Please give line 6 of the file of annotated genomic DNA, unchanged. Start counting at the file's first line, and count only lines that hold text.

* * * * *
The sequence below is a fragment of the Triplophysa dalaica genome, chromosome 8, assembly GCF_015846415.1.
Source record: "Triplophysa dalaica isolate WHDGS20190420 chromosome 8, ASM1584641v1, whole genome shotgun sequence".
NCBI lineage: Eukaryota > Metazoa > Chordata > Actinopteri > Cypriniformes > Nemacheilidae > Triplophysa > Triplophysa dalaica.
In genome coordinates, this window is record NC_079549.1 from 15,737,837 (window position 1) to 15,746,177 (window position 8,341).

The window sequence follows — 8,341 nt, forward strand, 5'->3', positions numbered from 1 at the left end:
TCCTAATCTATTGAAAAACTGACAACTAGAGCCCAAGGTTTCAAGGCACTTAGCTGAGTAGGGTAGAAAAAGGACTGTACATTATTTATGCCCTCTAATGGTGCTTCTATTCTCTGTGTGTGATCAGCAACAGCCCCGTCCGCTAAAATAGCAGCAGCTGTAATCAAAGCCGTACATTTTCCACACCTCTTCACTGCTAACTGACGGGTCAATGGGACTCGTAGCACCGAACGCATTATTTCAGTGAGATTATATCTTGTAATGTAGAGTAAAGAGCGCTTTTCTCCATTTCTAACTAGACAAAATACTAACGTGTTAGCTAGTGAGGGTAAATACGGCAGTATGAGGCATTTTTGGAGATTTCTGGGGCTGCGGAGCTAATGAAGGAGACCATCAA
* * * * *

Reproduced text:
TCCTAATCTATTGAAAAACTGACAACTAGAGCCCAAGGTTTCAAGGCACTTAGCTGAGTAGGGTAGAAAAAGGACTGTACATTATTTATGCCCTCTAATGGTGCTTCTATTCTCTGTGTGTGATCAGCAACAGCCCCGTCCGCTAAAATAGCAGCAGCTGTAATCAAAGCCGTACATTTTCCACACCTCTTCACTGCTAACTGACGGGTCAATGGGACTCGTAGCACCGAACGCATTATTTCAGTGAGATTATATCTTGTAATGTAGAGTAAAGAGCGCTTTTCTCCATTTCTAACTAGACAAAATACTAACGTGTTAGCTAGTGAGGGTAAATACGGCAGTATGAGGCATTTTTGGAGATTTCTGGGGCTGCGGAGCTAATGAAGGAGACCATCAA